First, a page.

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Leaking sewers are poisoning groundwater

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POOR QUALITY construction, renewal and maintenance of the UK's sewer network is causing leaks which are polluting the nation's groundwater.

According to a report to be published later this year by the Robens Centre for Public and Environmental Health, the contamination represents a serious threat to public health and, it says, will need huge investment before the water can be used for drinking.

The report, Distribution of microbiological contaminants in Triassic Sandstone water aquifers, states that sewer leakage 'has serious implications for the potential utilisation of urban groundwater resources and for rural boreholes in the vicinity of sewage sources'.

Sewer leaks are frequently the result of poor supervision, design or materials during repair works. If a smooth internal finish is not achieved, rats can attack weak spots and cause leaks more easily.

Contaminants from these leaks were not previously thought to reach aquifers, as it was assumed they were filtered by rocks above.

But the author of the report, the University of Surrey's Mike Barrett, explained that the dominant contaminant discovered during research in Birmingham and Nottingham was not from past industrial use, as originally thought, but from sewers. The problem, he claimed, is far worse than originally feared, with sewer contamination penetrating up to 90m into the regions' sandstone aquifer.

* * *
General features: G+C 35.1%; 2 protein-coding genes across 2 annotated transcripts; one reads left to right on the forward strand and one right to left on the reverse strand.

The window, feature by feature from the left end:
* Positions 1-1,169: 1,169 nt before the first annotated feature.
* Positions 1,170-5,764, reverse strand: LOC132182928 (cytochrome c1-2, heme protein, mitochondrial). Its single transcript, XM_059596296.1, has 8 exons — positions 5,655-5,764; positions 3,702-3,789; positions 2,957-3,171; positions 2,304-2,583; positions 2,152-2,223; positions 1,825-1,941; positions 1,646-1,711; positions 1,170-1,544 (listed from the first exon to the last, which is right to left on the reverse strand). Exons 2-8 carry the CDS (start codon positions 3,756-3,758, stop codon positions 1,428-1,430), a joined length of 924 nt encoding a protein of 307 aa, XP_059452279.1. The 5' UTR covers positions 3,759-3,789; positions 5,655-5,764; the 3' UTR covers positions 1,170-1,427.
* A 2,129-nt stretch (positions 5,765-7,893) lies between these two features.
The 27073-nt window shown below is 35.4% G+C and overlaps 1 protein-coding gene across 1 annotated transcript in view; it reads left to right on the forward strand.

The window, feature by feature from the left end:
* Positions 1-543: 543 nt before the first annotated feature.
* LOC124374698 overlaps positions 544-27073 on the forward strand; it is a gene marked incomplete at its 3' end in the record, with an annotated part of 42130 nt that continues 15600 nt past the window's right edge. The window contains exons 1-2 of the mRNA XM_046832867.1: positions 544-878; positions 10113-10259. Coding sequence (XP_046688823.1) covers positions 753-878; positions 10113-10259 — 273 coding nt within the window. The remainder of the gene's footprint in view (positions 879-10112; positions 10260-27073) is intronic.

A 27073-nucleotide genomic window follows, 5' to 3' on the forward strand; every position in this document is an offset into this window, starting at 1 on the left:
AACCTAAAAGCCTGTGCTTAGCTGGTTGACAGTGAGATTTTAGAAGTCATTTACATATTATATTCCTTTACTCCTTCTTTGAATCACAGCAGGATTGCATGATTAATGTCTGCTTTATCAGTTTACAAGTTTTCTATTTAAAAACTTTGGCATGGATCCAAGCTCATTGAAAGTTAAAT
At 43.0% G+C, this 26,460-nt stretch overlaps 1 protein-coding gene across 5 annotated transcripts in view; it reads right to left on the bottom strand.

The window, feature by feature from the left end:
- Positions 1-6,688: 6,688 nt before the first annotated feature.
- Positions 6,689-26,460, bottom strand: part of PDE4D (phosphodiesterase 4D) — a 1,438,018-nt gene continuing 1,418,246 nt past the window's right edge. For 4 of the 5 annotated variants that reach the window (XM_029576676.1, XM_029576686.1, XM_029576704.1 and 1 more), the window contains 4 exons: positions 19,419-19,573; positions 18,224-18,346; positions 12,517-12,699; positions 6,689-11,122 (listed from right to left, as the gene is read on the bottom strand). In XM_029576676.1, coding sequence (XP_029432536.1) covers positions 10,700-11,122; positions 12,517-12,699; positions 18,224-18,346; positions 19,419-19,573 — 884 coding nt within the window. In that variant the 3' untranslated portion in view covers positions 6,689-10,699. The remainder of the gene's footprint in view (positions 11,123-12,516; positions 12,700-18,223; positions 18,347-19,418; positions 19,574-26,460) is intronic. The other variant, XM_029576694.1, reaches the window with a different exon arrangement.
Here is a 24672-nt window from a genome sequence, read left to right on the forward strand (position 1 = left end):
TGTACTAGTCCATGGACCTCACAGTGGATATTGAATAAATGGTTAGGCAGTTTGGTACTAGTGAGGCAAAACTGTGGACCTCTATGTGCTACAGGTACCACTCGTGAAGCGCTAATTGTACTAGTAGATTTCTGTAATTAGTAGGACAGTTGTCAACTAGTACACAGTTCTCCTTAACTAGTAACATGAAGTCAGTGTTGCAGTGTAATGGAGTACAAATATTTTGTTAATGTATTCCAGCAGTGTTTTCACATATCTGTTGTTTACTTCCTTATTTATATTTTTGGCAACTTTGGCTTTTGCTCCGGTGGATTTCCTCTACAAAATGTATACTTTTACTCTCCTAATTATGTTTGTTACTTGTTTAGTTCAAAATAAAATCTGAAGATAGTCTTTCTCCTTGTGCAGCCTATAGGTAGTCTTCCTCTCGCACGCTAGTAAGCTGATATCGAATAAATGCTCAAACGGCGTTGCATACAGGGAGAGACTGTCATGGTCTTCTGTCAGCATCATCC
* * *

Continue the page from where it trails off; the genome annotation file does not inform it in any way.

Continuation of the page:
Funding cuts for sewer replacements and repairs are set to increase the problem, according to Stephen Battersby, also of the University of Surrey. Speaking this weekend at a European Federation of the Vitrified Clay Pipe Industry conference in Barcelona he explained: 'New assets will often have a shorter life than those which they are replacing due to their poor quality'.

He added that under investment had left the rate of renewal so low that water companies should concentrate on quality rather than quantity of replacements.

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